succeed McChrystal, and the nominee's confirmation hearings are imminent
at the time of writing. Petraeus is highly regarded in the legislature
and most expectations are that the hearings will be something of a
"love fest," with his confirmation a certainty.
However, Petraeus will take up his duties in the shadow of doubts cast
on the course of the war in Afghanistan by none other than McChrystal
London's The Independent newspaper reported on June 27, 2010 that some
days before his removal from office, McChrystal issued a
"devastatingly critical assessment of the war" against a
"resilient and growing insurgency."
He is said to have cautioned NATO's Defence Ministers not to expect any
progress in the next six months. Such a negative assessment by the
general who was until recently managing the war against the Al Qaeda and
Taliban in Afghanistan surely raises serious questions about its future
McChrystal's reported sense of caution -- some would no doubt call it
downright pessimism -- is reflected, as well, in the current quarterly
UN report to the UN Security Council which flatly said that the overall
security situation had not improved since the previous report three
The war was launched in retaliation for the massacre of September 11,
2001. When Osama bin Laden, leader of Al Qaeda, triumphantly took credit
for that attack, the U.S. Senate authorized military action against Al
Qaeda by a vote of 98 to zero. In the House of Representatives the vote
was 420 to 1. That authorization remains unchanged.
Also in force is NATO's invocation of Article 5 of its charter which
holds that an attack on one member nation is an attack on all.
Similarly, the UN Security Council has endorsed the use of all necessary
steps to respond to the 9/11 attacks.
The war was commended when it was launched, as a "war of
necessity." With the war still far from conclusion, its founding
fathers of the Bush Administration changed course, diverting resources
into action in Iraq where thousands had to "die for a lie."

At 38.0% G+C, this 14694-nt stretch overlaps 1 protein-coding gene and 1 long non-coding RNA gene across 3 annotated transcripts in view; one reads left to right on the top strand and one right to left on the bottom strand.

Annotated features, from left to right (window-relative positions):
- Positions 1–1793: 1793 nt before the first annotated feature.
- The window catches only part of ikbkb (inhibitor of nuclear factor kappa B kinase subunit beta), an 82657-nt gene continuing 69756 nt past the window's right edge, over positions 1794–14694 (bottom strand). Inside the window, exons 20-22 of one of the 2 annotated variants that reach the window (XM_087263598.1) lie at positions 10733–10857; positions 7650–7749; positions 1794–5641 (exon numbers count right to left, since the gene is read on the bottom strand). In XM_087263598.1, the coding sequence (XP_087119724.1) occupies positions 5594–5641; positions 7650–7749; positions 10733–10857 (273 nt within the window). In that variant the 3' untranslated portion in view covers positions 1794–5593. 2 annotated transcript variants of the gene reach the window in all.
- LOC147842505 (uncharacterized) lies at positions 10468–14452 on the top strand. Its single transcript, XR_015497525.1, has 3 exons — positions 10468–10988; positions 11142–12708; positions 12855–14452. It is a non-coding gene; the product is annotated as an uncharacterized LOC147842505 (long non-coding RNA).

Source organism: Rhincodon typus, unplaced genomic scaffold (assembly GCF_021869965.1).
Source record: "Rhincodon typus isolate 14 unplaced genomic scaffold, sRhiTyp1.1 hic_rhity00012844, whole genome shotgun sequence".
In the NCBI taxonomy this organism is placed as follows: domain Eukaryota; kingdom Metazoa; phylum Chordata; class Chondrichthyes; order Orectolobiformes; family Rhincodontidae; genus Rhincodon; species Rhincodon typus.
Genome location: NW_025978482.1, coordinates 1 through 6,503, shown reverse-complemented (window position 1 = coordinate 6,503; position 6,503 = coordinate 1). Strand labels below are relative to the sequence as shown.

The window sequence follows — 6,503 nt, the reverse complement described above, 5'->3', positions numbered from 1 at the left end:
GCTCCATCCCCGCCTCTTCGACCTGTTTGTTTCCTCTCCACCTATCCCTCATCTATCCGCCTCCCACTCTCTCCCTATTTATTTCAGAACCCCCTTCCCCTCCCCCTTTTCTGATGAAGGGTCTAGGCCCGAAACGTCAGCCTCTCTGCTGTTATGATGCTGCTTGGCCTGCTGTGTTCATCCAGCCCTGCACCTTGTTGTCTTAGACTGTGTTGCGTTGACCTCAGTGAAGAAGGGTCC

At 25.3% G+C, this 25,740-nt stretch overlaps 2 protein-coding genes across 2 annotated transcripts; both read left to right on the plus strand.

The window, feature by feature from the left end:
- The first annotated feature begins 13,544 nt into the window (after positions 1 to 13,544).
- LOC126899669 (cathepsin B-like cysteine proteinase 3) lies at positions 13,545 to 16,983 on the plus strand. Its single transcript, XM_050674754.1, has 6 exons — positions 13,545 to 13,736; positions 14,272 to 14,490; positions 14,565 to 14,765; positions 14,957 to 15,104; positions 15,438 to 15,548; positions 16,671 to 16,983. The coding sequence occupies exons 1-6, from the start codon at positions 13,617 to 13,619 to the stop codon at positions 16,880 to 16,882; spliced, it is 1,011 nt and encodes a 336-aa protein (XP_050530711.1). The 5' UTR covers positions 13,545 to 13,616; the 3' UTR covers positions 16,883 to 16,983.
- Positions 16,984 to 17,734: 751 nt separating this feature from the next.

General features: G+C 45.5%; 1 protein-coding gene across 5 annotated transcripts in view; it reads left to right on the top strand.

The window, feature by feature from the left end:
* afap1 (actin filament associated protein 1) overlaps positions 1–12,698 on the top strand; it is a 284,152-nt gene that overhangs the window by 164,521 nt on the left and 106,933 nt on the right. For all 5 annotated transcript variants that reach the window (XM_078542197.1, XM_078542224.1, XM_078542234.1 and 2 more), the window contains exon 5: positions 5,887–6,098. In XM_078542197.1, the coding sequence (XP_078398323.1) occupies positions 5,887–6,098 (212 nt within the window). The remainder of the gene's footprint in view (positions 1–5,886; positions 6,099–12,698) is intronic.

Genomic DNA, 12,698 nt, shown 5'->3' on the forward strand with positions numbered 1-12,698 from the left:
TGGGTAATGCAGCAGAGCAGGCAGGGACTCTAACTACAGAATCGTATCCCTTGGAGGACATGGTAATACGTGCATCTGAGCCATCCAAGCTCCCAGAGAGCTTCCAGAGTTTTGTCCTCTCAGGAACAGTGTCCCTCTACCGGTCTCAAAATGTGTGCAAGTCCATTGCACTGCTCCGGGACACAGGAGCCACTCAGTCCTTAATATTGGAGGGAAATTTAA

Drained of resources, ISAF troops in Afghanistan remained under
continuing pressure, and faced setbacks.
Obama, in campaign mode at the time, and accused by his opponents of
both the Republican and Democratic parties of being "soft" on
national security issues, decided to show his "toughness" by
espousing a greater war effort.
He announced (on August 1, 2007) that as president he would "deploy
at least two additional brigades to Afghanistan to re-enforce our
counter-terrorism operations and support NATO's efforts against the
Two years later, on Aug. 30, 2009, faced with continuing military
setbacks, and realizing that Afghanistan was engulfed in political,
social, and economic deterioration, McChrystal, by then the commander of
NATO and U.S. forces, pressed the case for a new strategy and additional
He cautioned that "failure to provide adequate resources also risks
a longer conflict, greater casualties, higher overall costs, and
ultimately, a critical loss of political support. Any of these risks, in
turn, are likely to result in mission failure."
Setbacks continue and, apparently so does pessimism despite the fact
that McChrystal's strategy of counter-insurgency is in place and
additional troops have been deployed in Afghanistan.
Petraeus and the Obama Administration's national security team appear to
face formidable challenges -- yet again -- as they look to the future. A
perception of disunity within that team is just one of them, and perhaps
easiest to fix.
Much more difficult is the assessment by experts with substantial
experience in Afghanistan who argue that the greatest problem afflicting
the U.S.-led coalition is its lack of a credible civilian ally, a vital
need in a strategy based on counterinsurgency.
A corollary of this view is that ISAF lacks civilian support on the
ground because it is considered an "occupying force."
Some of these experts believe that "the war in Afghanistan cannot
be won, cannot be lost."
Working his way through this minefield of ideas and ground realities is
the test that awaits Petraeus when his anticipated love-fest with
legislators is done.
| Analysis That Matters]
served as Sri Lanka's ambassador to Canada, Cuba, Mexico, and the USA.
He was Chairman of the Commonwealth's Select Committee on the media and
development. Editor of the Ceylon 'Daily News' and the Ceylon
'Observer', and was for a time Features Editor and Foreign Affairs
columnist of the Singapore 'Straits Times'. He is on the IDN editorial